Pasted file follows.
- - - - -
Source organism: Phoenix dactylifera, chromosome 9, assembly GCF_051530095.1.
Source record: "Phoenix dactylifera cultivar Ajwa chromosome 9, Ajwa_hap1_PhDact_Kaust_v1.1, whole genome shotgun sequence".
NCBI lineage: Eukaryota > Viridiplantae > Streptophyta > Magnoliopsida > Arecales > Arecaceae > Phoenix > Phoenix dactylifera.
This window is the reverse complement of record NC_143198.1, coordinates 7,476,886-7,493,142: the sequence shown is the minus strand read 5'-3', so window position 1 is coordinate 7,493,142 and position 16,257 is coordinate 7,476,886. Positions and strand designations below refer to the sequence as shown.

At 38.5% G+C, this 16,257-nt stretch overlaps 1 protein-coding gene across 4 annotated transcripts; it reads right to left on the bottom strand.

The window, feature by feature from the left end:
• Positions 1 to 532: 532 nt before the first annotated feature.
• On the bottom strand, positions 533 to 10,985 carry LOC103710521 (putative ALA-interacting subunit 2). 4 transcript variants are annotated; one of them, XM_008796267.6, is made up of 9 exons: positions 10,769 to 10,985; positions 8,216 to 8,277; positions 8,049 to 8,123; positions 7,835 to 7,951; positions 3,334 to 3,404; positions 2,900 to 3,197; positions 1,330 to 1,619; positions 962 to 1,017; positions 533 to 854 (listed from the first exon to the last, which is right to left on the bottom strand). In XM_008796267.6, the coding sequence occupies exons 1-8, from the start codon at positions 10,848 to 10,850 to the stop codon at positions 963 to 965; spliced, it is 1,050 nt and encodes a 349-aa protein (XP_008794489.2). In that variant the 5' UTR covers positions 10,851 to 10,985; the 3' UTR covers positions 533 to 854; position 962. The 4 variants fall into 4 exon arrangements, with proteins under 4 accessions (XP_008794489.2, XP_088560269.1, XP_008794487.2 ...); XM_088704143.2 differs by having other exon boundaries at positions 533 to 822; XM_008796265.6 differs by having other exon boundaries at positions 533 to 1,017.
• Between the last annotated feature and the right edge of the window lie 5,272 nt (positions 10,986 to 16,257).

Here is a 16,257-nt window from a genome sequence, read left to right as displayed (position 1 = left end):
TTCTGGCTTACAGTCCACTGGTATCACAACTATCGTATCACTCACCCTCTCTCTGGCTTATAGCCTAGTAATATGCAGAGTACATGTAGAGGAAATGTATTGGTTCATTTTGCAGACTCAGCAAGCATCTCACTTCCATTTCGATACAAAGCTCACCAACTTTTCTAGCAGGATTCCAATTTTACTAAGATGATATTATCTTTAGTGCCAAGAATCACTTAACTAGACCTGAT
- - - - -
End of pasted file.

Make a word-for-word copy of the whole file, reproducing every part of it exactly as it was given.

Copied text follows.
Source organism: Phoenix dactylifera, chromosome 9, assembly GCF_051530095.1.
Source record: "Phoenix dactylifera cultivar Ajwa chromosome 9, Ajwa_hap1_PhDact_Kaust_v1.1, whole genome shotgun sequence".
NCBI lineage: Eukaryota > Viridiplantae > Streptophyta > Magnoliopsida > Arecales > Arecaceae > Phoenix > Phoenix dactylifera.
This window is the reverse complement of record NC_143198.1, coordinates 7,476,886-7,493,142: the sequence shown is the minus strand read 5'-3', so window position 1 is coordinate 7,493,142 and position 16,257 is coordinate 7,476,886. Positions and strand designations below refer to the sequence as shown.

At 38.5% G+C, this 16,257-nt stretch overlaps 1 protein-coding gene across 4 annotated transcripts; it reads right to left on the bottom strand.

The window, feature by feature from the left end:
• Positions 1 to 532: 532 nt before the first annotated feature.
• On the bottom strand, positions 533 to 10,985 carry LOC103710521 (putative ALA-interacting subunit 2). 4 transcript variants are annotated; one of them, XM_008796267.6, is made up of 9 exons: positions 10,769 to 10,985; positions 8,216 to 8,277; positions 8,049 to 8,123; positions 7,835 to 7,951; positions 3,334 to 3,404; positions 2,900 to 3,197; positions 1,330 to 1,619; positions 962 to 1,017; positions 533 to 854 (listed from the first exon to the last, which is right to left on the bottom strand). In XM_008796267.6, the coding sequence occupies exons 1-8, from the start codon at positions 10,848 to 10,850 to the stop codon at positions 963 to 965; spliced, it is 1,050 nt and encodes a 349-aa protein (XP_008794489.2). In that variant the 5' UTR covers positions 10,851 to 10,985; the 3' UTR covers positions 533 to 854; position 962. The 4 variants fall into 4 exon arrangements, with proteins under 4 accessions (XP_008794489.2, XP_088560269.1, XP_008794487.2 ...); XM_088704143.2 differs by having other exon boundaries at positions 533 to 822; XM_008796265.6 differs by having other exon boundaries at positions 533 to 1,017.
• Between the last annotated feature and the right edge of the window lie 5,272 nt (positions 10,986 to 16,257).

Here is a 16,257-nt window from a genome sequence, read left to right as displayed (position 1 = left end):
TTCTGGCTTACAGTCCACTGGTATCACAACTATCGTATCACTCACCCTCTCTCTGGCTTATAGCCTAGTAATATGCAGAGTACATGTAGAGGAAATGTATTGGTTCATTTTGCAGACTCAGCAAGCATCTCACTTCCATTTCGATACAAAGCTCACCAACTTTTCTAGCAGGATTCCAATTTTACTAAGATGATATTATCTTTAGTGCCAAGAATCACTTAACTAGACCTGAT